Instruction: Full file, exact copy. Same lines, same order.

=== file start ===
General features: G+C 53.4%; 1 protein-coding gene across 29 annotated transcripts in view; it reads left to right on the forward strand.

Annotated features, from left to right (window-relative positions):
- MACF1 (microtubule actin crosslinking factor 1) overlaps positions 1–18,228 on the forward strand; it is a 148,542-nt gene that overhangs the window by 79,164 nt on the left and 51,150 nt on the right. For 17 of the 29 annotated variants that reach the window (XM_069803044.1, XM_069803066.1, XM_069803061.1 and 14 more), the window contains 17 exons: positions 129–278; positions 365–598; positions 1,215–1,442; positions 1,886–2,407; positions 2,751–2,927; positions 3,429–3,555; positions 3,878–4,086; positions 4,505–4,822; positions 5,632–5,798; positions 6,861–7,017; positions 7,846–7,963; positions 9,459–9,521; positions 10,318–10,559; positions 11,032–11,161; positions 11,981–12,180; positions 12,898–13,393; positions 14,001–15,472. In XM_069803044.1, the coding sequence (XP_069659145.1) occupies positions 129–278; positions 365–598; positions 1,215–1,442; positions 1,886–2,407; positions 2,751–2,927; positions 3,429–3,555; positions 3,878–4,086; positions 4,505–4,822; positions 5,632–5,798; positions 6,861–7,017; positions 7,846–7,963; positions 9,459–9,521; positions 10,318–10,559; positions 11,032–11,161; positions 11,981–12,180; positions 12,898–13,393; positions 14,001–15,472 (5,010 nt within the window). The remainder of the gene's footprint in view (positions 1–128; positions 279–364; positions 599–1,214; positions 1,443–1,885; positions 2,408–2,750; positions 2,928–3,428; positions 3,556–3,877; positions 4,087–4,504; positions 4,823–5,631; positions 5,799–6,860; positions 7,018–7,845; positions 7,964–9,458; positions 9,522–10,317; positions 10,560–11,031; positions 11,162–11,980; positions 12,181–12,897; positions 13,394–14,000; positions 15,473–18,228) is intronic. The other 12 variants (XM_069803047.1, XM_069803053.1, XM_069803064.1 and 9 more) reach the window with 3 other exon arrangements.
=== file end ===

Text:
General features: G+C 53.4%; 1 protein-coding gene across 29 annotated transcripts in view; it reads left to right on the forward strand.

Annotated features, from left to right (window-relative positions):
- MACF1 (microtubule actin crosslinking factor 1) overlaps positions 1–18,228 on the forward strand; it is a 148,542-nt gene that overhangs the window by 79,164 nt on the left and 51,150 nt on the right. For 17 of the 29 annotated variants that reach the window (XM_069803044.1, XM_069803066.1, XM_069803061.1 and 14 more), the window contains 17 exons: positions 129–278; positions 365–598; positions 1,215–1,442; positions 1,886–2,407; positions 2,751–2,927; positions 3,429–3,555; positions 3,878–4,086; positions 4,505–4,822; positions 5,632–5,798; positions 6,861–7,017; positions 7,846–7,963; positions 9,459–9,521; positions 10,318–10,559; positions 11,032–11,161; positions 11,981–12,180; positions 12,898–13,393; positions 14,001–15,472. In XM_069803044.1, the coding sequence (XP_069659145.1) occupies positions 129–278; positions 365–598; positions 1,215–1,442; positions 1,886–2,407; positions 2,751–2,927; positions 3,429–3,555; positions 3,878–4,086; positions 4,505–4,822; positions 5,632–5,798; positions 6,861–7,017; positions 7,846–7,963; positions 9,459–9,521; positions 10,318–10,559; positions 11,032–11,161; positions 11,981–12,180; positions 12,898–13,393; positions 14,001–15,472 (5,010 nt within the window). The remainder of the gene's footprint in view (positions 1–128; positions 279–364; positions 599–1,214; positions 1,443–1,885; positions 2,408–2,750; positions 2,928–3,428; positions 3,556–3,877; positions 4,087–4,504; positions 4,823–5,631; positions 5,799–6,860; positions 7,018–7,845; positions 7,964–9,458; positions 9,522–10,317; positions 10,560–11,031; positions 11,162–11,980; positions 12,181–12,897; positions 13,394–14,000; positions 15,473–18,228) is intronic. The other 12 variants (XM_069803047.1, XM_069803053.1, XM_069803064.1 and 9 more) reach the window with 3 other exon arrangements.